You hear the term "the new normal" these days. Rightfully so, many aspects of our lives have changed for better or worse.
Today we examine what the new normal is for marketing.
It is highly unfortunate of the human lives lost and the economic impact that this pandemic has brought to the world. As I'm not medical professional, this article will only cover how we think marketing and audience engagement with brands have changed.
The first observation I can make is this: if you choose to communicate to the audiences, and it consists of lofty messaging, it will not fare very well.
Why? Because they can see right through it.
Take a look at this mash-up. Commercials from several disparate brands seem to end up having the same set of elements. And it's mostly fluff.
These days, fluff won't cut it anymore. People would ask questions like:
At times like these, action speaks louder.
If you post something on Facebook related the Covid-19, the moderators will inspect it. If they decide that it contains harmful misinformation, they will censor it.
New updates on our work to limit COVID-19 misinformation and connect people to reliable information: we’ve now directed over 2B people to health authority resources through our COVID-19 Info Center and pop-ups with >350M people clicking to learn more. https://t.co/5fre1Z9ytF 1/— Guy Rosen (@guyro) April 16, 2020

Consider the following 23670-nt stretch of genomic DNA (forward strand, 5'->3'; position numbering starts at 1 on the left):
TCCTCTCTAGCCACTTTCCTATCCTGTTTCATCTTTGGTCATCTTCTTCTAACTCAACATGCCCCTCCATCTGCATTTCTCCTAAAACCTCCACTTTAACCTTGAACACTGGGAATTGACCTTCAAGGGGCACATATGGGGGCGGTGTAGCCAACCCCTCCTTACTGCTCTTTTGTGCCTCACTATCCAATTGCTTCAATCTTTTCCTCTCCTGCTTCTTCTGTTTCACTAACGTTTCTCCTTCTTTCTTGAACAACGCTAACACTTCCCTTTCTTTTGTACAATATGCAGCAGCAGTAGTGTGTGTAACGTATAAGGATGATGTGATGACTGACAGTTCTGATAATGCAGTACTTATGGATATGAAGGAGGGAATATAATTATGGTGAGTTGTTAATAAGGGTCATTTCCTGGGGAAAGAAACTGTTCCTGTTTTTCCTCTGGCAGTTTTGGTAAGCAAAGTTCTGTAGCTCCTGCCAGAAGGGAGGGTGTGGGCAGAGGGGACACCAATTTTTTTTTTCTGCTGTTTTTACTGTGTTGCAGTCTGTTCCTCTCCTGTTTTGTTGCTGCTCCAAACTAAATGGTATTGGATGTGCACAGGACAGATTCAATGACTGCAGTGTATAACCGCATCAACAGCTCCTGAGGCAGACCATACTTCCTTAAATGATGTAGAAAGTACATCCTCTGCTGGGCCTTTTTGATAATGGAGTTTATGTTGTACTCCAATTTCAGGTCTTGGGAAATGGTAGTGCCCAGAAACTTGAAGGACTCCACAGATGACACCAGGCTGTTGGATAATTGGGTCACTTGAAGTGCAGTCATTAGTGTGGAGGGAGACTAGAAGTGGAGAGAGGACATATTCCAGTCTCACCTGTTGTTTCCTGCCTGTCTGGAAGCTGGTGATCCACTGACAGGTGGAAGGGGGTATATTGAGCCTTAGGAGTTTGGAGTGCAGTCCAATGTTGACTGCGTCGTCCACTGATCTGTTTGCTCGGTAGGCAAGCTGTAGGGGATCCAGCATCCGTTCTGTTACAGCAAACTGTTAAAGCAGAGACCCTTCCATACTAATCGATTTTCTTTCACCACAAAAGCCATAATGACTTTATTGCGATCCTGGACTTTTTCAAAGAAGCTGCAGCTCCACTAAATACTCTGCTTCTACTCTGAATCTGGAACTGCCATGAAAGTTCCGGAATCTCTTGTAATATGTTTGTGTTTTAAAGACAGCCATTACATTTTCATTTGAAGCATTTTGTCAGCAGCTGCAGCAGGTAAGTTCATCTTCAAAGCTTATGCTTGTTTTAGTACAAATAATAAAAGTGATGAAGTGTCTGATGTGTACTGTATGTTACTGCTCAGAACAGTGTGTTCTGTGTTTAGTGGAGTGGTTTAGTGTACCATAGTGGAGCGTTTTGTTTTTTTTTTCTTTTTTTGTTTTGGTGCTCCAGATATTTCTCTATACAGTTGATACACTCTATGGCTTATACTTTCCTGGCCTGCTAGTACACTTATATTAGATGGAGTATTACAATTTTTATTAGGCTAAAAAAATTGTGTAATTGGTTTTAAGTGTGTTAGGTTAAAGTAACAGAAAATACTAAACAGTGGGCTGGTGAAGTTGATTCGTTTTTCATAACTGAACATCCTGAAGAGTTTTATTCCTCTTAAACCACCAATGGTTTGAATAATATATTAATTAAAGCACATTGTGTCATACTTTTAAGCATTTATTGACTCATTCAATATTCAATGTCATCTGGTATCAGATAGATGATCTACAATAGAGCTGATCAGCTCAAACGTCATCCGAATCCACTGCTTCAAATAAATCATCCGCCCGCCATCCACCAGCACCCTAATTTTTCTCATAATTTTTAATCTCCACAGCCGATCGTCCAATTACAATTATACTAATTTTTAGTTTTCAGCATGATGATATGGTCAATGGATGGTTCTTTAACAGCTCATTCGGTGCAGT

I don't blame them for attempting to do this. Misinformation is becoming more dangerous than ever.
That is, if you still choose to push communications at this time, which brings us to our next point.
This is a conclusion I came to, having seen ads and content pushed out by various brands.
I'll give you an example: if you're a travel company, don't run a major ad campaign.
Why? Simple. People are obviously not going holidaying at this time.
No amount of marketing can change that. I know it's tempting for you as a brand to push out an ad of some sort in the attempt to retain your 'top-of-mind' status for customers. But practically speaking, the best thing you can do at this time, until the pandemic blows over, is to remind people to stay at home.
There's already enough clutter on the internet as it is. We don't need to hear from irrelevant industries at the time being. Speaking of which...
The biggest fear of digital marketing is pronounced now more than ever. That is, when people are buying less of something and no amount of marketing can change that.
Take a look at this graph from McKinsey & Company.
The people surveyed are buying less of what they don't need right now. The reasons for that are clear.
That means the affected brands will see a loss in sales in the period of weeks (if not months). Yes, it's possible that your products and services are relevant again after the pandemic blows over, but the world will likely head into a recession by that time. That will affect the spending power that consumers will have.
Therefore, your marketing strategy will become a question of product. Is there a way to repackage what you're selling into something valuable in these times? If not, marketing is no longer the main issue for your business.
The Covid-19 pandemic is certainly making things tough for both consumers and businesses. But the way forward can be paved as long as don't rely on marketing as your only crutch for dwindling sales.